Major & Minor violations – driving with an ignition interlock device in Michigan
The Breath Alcohol Ignition Interlock Device (BAIID) is a device that measures the alcohol level of the operator of an automobile. In Michigan, most drivers seeking to restore their driver’s license have to drive an automobile with an ignition interlock device for a minimum of a year. Over the years, the BAIID has become more complicated. The latest change, the Michigan Secretary of State requires all ignition interlock devices in Michigan to photograph the end user.
The best advice for anyone driving with an ignition interlock device installed in their automobile is to be proactive at any signs of problems with the device. Once the BAIID is installed, the driver/petitioner will be required to report to the device installer for test downloads. These downloads much occur no less than every 60 days. The service installer will report major and minor violations to the DAAD, Michigan Secretary of State. Once this happens, the driver/petitioner is on the path to losing their restricted license.
It is important for a driver to understand how the DAAD and Secretary of State categorize all the different potential violations. The regulation defines major and minor violations. A major violation causes the driver/petitioner to lose their restricted license. Here is the link to the administrative rules:
1. A rolling retest violation. The interlock device will prompt the driver to pull over and take a test. If the driver doesn’t take the test, the interlock device records a violation. If the driver takes and records a breath sample containing alcohol, (BAC) of over .025, and a subsequent test within five minutes doesn’t show the BAC below .025, then the driver has failed the rolling retest.
2. The driver is arrested or convicted for another driving while intoxicated offense, either drunk driving or drugged driving.
3. The driver refuses to submit to an alcohol test pursuant to a drunk driving investigation.
4. The driver operates an automobile without an installed BAIID.
5. The driver tampers with the BAIID unit. Every restricted driving using an ignition interlock device should know that a loss in battery power will register as a tampering violation. A poor automobile battery has the potential to cause many problems.
6. Circumventing the BAIID. This violation includes people who try to connect an air pump to the interlock device. Also, a sober person could blow into the device to start the automobile. As of September 2016, all BAIID devices take photographs of the person blowing into the device. Also, hot wiring falls under the definition of circumventing.
7. Three minor violations within a monitoring period. The monitoring period is any period of time in which the BAIID is installed on an automobile.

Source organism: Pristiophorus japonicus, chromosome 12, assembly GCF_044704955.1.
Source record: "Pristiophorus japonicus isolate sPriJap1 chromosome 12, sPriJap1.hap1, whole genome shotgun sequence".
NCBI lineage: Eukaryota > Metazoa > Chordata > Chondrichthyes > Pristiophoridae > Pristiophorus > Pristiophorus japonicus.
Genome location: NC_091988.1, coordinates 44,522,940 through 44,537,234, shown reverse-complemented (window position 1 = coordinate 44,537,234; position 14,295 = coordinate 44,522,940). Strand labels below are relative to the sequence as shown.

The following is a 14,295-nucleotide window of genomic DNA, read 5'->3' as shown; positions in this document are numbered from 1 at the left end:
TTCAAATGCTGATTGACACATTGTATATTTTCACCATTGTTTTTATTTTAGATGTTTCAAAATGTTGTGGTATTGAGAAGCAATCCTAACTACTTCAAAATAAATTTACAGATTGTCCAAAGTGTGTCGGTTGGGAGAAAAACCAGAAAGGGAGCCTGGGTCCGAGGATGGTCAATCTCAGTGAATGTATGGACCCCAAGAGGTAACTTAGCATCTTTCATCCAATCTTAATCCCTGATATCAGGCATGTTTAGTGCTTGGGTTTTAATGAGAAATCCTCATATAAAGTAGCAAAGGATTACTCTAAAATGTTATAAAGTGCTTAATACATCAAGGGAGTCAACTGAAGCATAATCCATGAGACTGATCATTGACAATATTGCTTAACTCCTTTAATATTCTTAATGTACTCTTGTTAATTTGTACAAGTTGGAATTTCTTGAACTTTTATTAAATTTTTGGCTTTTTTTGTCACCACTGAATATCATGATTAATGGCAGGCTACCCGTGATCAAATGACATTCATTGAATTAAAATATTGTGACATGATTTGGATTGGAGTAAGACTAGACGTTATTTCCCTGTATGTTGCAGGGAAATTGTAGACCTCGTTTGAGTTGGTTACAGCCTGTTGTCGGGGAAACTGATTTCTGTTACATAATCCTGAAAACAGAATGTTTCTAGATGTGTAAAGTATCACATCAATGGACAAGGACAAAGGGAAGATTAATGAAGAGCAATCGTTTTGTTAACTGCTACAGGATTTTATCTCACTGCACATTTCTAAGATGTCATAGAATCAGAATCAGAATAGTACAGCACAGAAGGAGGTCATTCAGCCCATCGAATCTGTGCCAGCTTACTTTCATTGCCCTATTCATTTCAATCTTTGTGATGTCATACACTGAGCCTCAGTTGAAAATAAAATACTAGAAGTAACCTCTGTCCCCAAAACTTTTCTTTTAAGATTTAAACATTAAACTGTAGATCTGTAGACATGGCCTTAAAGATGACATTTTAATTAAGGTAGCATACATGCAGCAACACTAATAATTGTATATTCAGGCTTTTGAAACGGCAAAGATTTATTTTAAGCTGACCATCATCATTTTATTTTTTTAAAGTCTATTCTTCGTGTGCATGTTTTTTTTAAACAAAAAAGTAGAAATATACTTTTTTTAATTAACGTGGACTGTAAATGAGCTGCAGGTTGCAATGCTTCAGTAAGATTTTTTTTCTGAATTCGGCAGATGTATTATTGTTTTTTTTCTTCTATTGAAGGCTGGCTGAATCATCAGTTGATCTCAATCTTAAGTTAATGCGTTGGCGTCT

The following are minor violations:
1. After the interlock device has been installed for two months, three start-up test failures. To understand a start-up test failure requires an examination of the definition within the regulations. “‘Start-up Test Failure’ means the BAIID has prevented the motor vehicle from being started after a start-up test. This subdivision does not apply if a passing test is provided within 15 minutes of the initial start-up test.” Morning tests are the most problematic. In the morning, before driving to work, most people eat food and clean their teeth. Simple foods, white bread, Honey Buns, will cause the ignition interlock device to register alcohol. There are many first test failures in the morning. Typically, the BAIID will prompt the driver for a second test, usually within five minutes.
The DAAD and Secretary of State give a driver two months to get to know the ignition interlock device. A driver experiencing start-up failures should closely examine their conduct to determine what is causing the failures. Food and mouthwash are probably the most common sources for a start-up failure.
2. The driver/petitioner fails to report to the BAIID installer or service provider within seven days of their scheduled service date. Recall, drivers with a BAIID must download the result at scheduled service dates. If there are no downloads, the goal of monitoring the driver fails.
The driver/petitioner using a BAIID under a restricted license needs to have a basic understanding of what will be held against them by the DAAD. All the while, drivers need to appreciate that the DAAD has no patience, or sympathy, for a driver/petitioner struggling to make their ignition interlock device work properly. A driver can’t blame the BAIID provider for their problems, the responsibility to make the monitoring work falls squarely on the driver.
A hearing is offered to the Driver to explain the violation(s) passed along to the DAAD. I can help anyone facing a such a hearing, but it’s important to contact me immediately after the car wouldn’t start. I practice in Traverse City Michigan and all of Northern Michigan.
The penalty for a major violation is the loss of the restricted driver’s license and the return of a driver’s revocation. The penalty for the minor violation is an extension of the time the driver has to use an ignition interlock device on their automobile.
About the Author:
Matthew Benedict is a driver’s license restoration attorney practicing in Traverse City, MI and servicing clients all of Northern Michigan. Please call today for an appointment, 231-883-4170. Please visit my driver’s license restoration blog here.